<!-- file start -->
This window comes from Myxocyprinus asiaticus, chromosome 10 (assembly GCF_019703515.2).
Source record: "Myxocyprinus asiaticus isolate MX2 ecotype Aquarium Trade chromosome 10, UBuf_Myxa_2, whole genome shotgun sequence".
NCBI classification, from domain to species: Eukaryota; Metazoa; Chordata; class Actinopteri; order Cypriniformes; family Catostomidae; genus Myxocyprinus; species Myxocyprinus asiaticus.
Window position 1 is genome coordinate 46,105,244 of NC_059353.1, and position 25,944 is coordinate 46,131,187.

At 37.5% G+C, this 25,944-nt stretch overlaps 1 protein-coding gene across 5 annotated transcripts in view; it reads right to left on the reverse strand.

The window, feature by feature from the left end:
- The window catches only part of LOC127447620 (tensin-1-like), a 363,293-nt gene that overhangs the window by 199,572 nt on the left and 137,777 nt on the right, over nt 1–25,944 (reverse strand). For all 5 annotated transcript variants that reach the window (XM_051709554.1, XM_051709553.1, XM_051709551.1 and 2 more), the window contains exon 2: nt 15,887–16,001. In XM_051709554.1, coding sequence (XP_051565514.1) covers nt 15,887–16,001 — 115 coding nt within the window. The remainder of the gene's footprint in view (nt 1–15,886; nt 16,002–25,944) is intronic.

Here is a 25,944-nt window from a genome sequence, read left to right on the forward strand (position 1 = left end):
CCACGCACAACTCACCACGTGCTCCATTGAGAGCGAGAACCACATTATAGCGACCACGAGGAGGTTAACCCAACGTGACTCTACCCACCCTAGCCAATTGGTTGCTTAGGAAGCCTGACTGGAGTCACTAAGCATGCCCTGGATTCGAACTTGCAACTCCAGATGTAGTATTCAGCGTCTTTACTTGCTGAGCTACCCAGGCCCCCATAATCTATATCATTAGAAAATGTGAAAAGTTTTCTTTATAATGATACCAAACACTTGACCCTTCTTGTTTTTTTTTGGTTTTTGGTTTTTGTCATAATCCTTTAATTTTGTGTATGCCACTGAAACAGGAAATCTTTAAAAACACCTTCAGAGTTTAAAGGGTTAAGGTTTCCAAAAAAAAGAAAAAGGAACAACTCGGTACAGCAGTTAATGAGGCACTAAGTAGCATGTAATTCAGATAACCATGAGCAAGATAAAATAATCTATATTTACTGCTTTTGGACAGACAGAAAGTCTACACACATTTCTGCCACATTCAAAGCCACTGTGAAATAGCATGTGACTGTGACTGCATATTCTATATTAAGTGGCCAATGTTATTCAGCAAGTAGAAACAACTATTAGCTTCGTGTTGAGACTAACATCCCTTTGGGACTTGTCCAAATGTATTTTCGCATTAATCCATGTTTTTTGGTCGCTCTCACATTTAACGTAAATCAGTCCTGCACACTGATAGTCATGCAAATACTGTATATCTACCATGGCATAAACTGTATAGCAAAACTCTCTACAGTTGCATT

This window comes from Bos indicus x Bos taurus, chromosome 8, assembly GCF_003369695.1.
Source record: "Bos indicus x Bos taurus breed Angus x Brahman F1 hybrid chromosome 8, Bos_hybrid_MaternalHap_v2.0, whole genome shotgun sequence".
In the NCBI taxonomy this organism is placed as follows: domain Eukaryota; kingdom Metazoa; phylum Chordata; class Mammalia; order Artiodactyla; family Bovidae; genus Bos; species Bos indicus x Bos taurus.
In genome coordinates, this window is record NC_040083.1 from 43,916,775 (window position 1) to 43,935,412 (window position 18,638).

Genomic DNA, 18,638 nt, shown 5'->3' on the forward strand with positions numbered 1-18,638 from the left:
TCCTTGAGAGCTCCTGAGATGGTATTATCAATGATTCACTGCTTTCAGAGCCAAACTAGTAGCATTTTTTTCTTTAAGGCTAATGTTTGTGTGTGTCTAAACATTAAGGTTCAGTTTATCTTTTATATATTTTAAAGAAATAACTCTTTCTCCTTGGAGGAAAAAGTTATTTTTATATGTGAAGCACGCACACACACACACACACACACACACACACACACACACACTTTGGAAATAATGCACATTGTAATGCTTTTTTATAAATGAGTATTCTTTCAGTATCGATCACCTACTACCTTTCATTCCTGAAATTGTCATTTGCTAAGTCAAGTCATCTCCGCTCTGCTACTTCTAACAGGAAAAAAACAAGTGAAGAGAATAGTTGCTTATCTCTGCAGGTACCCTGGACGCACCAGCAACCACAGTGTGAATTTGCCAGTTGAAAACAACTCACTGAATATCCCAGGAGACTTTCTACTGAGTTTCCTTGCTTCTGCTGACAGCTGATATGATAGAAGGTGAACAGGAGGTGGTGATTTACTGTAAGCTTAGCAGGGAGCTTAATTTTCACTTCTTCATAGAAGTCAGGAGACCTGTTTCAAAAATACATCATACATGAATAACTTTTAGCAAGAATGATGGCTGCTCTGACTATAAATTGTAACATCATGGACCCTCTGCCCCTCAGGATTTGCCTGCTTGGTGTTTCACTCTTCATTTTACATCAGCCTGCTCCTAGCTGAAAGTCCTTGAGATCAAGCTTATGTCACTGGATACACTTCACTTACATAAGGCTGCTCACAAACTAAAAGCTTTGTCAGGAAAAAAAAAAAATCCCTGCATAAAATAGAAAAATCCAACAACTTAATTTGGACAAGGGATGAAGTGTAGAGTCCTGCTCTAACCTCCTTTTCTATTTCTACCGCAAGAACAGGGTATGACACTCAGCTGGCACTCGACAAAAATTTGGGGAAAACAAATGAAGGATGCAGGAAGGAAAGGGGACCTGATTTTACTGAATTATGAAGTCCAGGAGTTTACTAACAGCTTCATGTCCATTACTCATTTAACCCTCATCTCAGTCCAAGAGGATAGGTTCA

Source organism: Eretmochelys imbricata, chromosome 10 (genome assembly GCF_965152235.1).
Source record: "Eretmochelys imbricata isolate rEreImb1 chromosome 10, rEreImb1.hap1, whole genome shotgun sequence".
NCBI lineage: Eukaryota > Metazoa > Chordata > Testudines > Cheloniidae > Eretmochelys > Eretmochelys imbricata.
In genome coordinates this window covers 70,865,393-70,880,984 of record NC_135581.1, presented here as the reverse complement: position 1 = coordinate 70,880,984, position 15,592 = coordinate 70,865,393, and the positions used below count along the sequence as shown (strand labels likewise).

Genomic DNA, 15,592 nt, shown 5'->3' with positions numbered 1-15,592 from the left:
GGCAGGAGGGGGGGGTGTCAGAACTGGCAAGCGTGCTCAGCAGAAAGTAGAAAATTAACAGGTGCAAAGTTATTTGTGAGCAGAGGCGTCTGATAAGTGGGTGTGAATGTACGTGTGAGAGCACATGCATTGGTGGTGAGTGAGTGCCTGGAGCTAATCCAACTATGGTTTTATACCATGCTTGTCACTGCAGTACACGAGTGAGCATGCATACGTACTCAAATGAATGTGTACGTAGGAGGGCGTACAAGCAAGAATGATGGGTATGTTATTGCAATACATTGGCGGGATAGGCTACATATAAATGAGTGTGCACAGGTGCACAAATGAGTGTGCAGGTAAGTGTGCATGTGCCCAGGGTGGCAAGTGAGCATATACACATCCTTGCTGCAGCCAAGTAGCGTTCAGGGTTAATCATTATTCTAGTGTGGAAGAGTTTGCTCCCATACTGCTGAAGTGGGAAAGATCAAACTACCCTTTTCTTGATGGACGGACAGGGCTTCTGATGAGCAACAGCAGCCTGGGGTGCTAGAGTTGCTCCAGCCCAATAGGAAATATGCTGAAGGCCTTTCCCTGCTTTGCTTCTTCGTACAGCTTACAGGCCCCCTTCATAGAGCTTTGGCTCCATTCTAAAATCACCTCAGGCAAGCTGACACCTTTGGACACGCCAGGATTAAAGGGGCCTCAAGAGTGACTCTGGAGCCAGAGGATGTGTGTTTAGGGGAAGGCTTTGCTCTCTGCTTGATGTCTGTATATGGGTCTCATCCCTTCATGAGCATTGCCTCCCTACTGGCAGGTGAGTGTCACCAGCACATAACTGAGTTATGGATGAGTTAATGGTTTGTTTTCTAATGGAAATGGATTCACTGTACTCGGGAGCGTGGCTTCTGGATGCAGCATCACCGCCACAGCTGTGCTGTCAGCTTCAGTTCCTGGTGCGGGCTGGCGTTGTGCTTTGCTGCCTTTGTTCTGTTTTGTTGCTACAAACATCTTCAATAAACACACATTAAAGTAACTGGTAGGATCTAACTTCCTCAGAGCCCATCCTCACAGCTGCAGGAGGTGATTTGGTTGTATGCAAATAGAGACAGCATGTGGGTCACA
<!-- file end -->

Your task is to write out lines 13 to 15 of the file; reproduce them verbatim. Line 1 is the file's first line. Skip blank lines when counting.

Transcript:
In genome coordinates, this window is record NC_040083.1 from 43,916,775 (window position 1) to 43,935,412 (window position 18,638).

Genomic DNA, 18,638 nt, shown 5'->3' on the forward strand with positions numbered 1-18,638 from the left:
TCCTTGAGAGCTCCTGAGATGGTATTATCAATGATTCACTGCTTTCAGAGCCAAACTAGTAGCATTTTTTTCTTTAAGGCTAATGTTTGTGTGTGTCTAAACATTAAGGTTCAGTTTATCTTTTATATATTTTAAAGAAATAACTCTTTCTCCTTGGAGGAAAAAGTTATTTTTATATGTGAAGCACGCACACACACACACACACACACACACACACACACACACACTTTGGAAATAATGCACATTGTAATGCTTTTTTATAAATGAGTATTCTTTCAGTATCGATCACCTACTACCTTTCATTCCTGAAATTGTCATTTGCTAAGTCAAGTCATCTCCGCTCTGCTACTTCTAACAGGAAAAAAACAAGTGAAGAGAATAGTTGCTTATCTCTGCAGGTACCCTGGACGCACCAGCAACCACAGTGTGAATTTGCCAGTTGAAAACAACTCACTGAATATCCCAGGAGACTTTCTACTGAGTTTCCTTGCTTCTGCTGACAGCTGATATGATAGAAGGTGAACAGGAGGTGGTGATTTACTGTAAGCTTAGCAGGGAGCTTAATTTTCACTTCTTCATAGAAGTCAGGAGACCTGTTTCAAAAATACATCATACATGAATAACTTTTAGCAAGAATGATGGCTGCTCTGACTATAAATTGTAACATCATGGACCCTCTGCCCCTCAGGATTTGCCTGCTTGGTGTTTCACTCTTCATTTTACATCAGCCTGCTCCTAGCTGAAAGTCCTTGAGATCAAGCTTATGTCACTGGATACACTTCACTTACATAAGGCTGCTCACAAACTAAAAGCTTTGTCAGGAAAAAAAAAAAATCCCTGCATAAAATAGAAAAATCCAACAACTTAATTTGGACAAGGGATGAAGTGTAGAGTCCTGCTCTAACCTCCTTTTCTATTTCTACCGCAAGAACAGGGTATGACACTCAGCTGGCACTCGACAAAAATTTGGGGAAAACAAATGAAGGATGCAGGAAGGAAAGGGGACCTGATTTTACTGAATTATGAAGTCCAGGAGTTTACTAACAGCTTCATGTCCATTACTCATTTAACCCTCATCTCAGTCCAAGAGGATAGGTTCA